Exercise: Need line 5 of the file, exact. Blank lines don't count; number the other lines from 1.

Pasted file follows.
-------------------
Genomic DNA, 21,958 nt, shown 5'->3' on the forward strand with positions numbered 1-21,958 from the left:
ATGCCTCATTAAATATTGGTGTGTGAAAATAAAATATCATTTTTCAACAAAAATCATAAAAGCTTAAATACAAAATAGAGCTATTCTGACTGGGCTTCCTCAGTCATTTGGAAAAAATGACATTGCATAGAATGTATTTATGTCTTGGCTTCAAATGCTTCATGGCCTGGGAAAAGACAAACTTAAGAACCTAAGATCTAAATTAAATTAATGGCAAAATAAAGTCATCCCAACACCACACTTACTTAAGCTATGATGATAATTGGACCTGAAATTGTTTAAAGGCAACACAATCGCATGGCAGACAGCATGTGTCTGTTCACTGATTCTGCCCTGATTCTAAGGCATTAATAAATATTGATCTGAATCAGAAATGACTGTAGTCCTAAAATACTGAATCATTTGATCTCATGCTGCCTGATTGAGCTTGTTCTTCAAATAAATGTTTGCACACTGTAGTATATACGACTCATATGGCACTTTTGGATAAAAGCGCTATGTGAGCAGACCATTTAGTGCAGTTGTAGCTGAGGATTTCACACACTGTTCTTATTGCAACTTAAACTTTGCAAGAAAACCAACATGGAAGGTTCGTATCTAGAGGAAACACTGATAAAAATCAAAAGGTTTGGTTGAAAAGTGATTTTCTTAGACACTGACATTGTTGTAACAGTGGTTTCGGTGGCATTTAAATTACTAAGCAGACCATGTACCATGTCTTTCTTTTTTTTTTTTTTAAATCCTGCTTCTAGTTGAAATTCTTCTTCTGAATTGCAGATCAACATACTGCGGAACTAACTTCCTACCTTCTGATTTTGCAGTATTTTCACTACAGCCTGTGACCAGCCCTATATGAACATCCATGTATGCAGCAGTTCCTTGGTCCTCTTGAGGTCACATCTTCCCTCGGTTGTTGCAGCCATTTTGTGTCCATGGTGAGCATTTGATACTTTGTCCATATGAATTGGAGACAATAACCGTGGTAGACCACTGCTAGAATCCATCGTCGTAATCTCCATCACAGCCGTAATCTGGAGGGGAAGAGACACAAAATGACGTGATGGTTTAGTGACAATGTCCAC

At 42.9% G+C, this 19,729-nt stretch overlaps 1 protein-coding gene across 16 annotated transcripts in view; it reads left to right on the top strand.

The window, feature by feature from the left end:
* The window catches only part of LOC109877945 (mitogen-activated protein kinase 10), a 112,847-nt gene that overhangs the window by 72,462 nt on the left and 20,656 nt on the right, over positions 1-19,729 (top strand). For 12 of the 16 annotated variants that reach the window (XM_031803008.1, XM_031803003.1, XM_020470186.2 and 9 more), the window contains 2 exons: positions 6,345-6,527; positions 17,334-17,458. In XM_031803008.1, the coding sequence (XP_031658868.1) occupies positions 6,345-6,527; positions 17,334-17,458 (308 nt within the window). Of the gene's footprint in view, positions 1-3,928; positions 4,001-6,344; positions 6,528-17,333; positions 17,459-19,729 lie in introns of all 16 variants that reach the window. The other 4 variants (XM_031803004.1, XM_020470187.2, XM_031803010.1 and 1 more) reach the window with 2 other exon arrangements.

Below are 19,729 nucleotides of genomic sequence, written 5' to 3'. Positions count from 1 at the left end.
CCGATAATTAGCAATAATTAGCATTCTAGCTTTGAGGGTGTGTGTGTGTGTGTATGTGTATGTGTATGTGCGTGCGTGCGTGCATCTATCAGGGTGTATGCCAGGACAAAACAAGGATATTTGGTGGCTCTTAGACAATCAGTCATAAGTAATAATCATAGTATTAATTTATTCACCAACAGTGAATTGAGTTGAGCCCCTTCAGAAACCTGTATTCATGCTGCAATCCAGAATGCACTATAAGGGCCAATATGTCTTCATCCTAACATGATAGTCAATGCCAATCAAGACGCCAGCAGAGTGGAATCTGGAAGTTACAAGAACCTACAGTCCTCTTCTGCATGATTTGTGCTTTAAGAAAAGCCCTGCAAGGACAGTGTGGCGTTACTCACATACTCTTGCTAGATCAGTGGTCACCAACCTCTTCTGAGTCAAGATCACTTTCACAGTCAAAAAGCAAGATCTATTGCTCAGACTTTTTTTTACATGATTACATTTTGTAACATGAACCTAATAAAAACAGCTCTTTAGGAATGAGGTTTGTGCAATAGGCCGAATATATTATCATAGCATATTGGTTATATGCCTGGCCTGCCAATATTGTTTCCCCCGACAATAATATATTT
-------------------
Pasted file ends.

* The window catches only part of LOC109877945 (mitogen-activated protein kinase 10), a 112,847-nt gene that overhangs the window by 72,462 nt on the left and 20,656 nt on the right, over positions 1-19,729 (top strand). For 12 of the 16 annotated variants that reach the window (XM_031803008.1, XM_031803003.1, XM_020470186.2 and 9 more), the window contains 2 exons: positions 6,345-6,527; positions 17,334-17,458. In XM_031803008.1, the coding sequence (XP_031658868.1) occupies positions 6,345-6,527; positions 17,334-17,458 (308 nt within the window). Of the gene's footprint in view, positions 1-3,928; positions 4,001-6,344; positions 6,528-17,333; positions 17,459-19,729 lie in introns of all 16 variants that reach the window. The other 4 variants (XM_031803004.1, XM_020470187.2, XM_031803010.1 and 1 more) reach the window with 2 other exon arrangements.